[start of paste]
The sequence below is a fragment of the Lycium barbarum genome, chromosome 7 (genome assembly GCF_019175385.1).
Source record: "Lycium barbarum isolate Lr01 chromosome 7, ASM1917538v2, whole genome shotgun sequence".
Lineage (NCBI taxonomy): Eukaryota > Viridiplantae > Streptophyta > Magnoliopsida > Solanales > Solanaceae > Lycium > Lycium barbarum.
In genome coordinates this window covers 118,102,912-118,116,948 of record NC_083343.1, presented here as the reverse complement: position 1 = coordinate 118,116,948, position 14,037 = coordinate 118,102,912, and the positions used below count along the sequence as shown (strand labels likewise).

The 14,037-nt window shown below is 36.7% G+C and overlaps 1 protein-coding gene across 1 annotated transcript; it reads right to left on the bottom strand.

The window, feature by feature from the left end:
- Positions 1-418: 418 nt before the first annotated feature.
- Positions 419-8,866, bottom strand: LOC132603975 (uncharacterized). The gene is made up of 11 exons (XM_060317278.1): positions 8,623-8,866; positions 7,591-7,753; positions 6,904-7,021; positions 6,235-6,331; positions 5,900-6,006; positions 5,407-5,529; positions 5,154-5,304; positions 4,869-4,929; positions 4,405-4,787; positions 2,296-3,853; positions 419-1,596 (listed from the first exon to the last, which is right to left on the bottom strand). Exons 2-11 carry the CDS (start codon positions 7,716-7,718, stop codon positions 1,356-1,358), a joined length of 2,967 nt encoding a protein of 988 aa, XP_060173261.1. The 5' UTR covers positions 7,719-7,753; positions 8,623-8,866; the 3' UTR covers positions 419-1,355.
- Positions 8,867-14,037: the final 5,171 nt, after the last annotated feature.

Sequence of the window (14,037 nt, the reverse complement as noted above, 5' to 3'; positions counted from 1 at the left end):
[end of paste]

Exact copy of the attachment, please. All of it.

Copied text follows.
The sequence below is a fragment of the Lycium barbarum genome, chromosome 7 (genome assembly GCF_019175385.1).
Source record: "Lycium barbarum isolate Lr01 chromosome 7, ASM1917538v2, whole genome shotgun sequence".
Lineage (NCBI taxonomy): Eukaryota > Viridiplantae > Streptophyta > Magnoliopsida > Solanales > Solanaceae > Lycium > Lycium barbarum.
In genome coordinates this window covers 118,102,912-118,116,948 of record NC_083343.1, presented here as the reverse complement: position 1 = coordinate 118,116,948, position 14,037 = coordinate 118,102,912, and the positions used below count along the sequence as shown (strand labels likewise).

The 14,037-nt window shown below is 36.7% G+C and overlaps 1 protein-coding gene across 1 annotated transcript; it reads right to left on the bottom strand.

The window, feature by feature from the left end:
- Positions 1-418: 418 nt before the first annotated feature.
- Positions 419-8,866, bottom strand: LOC132603975 (uncharacterized). The gene is made up of 11 exons (XM_060317278.1): positions 8,623-8,866; positions 7,591-7,753; positions 6,904-7,021; positions 6,235-6,331; positions 5,900-6,006; positions 5,407-5,529; positions 5,154-5,304; positions 4,869-4,929; positions 4,405-4,787; positions 2,296-3,853; positions 419-1,596 (listed from the first exon to the last, which is right to left on the bottom strand). Exons 2-11 carry the CDS (start codon positions 7,716-7,718, stop codon positions 1,356-1,358), a joined length of 2,967 nt encoding a protein of 988 aa, XP_060173261.1. The 5' UTR covers positions 7,719-7,753; positions 8,623-8,866; the 3' UTR covers positions 419-1,355.
- Positions 8,867-14,037: the final 5,171 nt, after the last annotated feature.

Sequence of the window (14,037 nt, the reverse complement as noted above, 5' to 3'; positions counted from 1 at the left end):